COS 77-6 - Resilience and stability in bird guilds across tropical countryside

Wednesday, August 10, 2011: 3:20 PM
10A, Austin Convention Center
Daniel S. Karp, Environmental Science Policy and Management, University of California, Berkeley, Berkeley, CA

Biodiversity is linked to ecosystem services in complex ways, making it difficult to project the consequences of biodiversity loss to humanity. Over recent decades, ecological theory and empirical findings have demonstrated positive relationships between biodiversity and ecosystem services. Therefore, the consequences of biodiversity decline in intensified agricultural landscapes hinge on the resilience of surviving biotic assemblages. We use a ten-year dataset consisting of 2,880 transect censuses of Costa Rican birds to quantify resilience and stability in the face of land-use change. Further, we explain trends in bird resilience and stability by quantifying how birds react to land-use intensification (response diversity) and the frequency with which birds exhibit negative correlations with each other (density compensation). Our land-use gradient extends over four 30km-diameter regions in Costa Rica, within which are replicated sites supporting native forest (n=10), low-intensity land use (n=16), and high-intensity land use (n=15).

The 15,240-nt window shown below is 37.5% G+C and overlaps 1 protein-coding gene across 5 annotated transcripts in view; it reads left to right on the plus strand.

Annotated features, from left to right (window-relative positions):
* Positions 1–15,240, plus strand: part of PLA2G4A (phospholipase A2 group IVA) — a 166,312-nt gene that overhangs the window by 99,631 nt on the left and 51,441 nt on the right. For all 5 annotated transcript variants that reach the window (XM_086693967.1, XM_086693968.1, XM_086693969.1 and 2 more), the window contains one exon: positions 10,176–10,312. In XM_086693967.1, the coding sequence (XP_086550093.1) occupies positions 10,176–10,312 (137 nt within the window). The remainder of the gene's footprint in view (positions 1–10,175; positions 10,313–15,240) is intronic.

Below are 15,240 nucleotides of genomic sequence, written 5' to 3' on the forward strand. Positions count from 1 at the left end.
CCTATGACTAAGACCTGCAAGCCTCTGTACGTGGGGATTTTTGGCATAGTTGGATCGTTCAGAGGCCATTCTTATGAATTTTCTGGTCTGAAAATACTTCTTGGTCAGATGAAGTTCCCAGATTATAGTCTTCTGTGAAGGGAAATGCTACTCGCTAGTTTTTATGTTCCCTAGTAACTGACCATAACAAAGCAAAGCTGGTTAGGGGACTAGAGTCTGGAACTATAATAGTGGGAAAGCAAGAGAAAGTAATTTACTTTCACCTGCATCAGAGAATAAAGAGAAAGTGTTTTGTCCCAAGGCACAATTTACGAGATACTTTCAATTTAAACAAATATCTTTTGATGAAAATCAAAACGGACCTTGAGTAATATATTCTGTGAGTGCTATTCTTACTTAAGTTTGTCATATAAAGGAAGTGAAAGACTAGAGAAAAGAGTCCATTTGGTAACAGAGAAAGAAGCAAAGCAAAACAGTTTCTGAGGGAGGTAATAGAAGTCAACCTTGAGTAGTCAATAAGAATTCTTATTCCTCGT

We find that fruit-dispersing, insect-eating, and pollinating guilds were generally resilient to low-intensity land use, but declined significantly with intensification. When compared to forest assemblages, bird abundance, species richness, diversity, and stability declined by an average of 15% in low-intensity land use areas and 50% in high-intensity land use areas. Diverse assemblages were more stable, likely due to the portfolio effect. We find no evidence, however, that density compensation was involved in stabilizing bird guilds over space or time. We conclude that production practices in tropical agricultural landscapes can be fine-tuned to better sustain bird communities and possibly the ecosystem services they provide.

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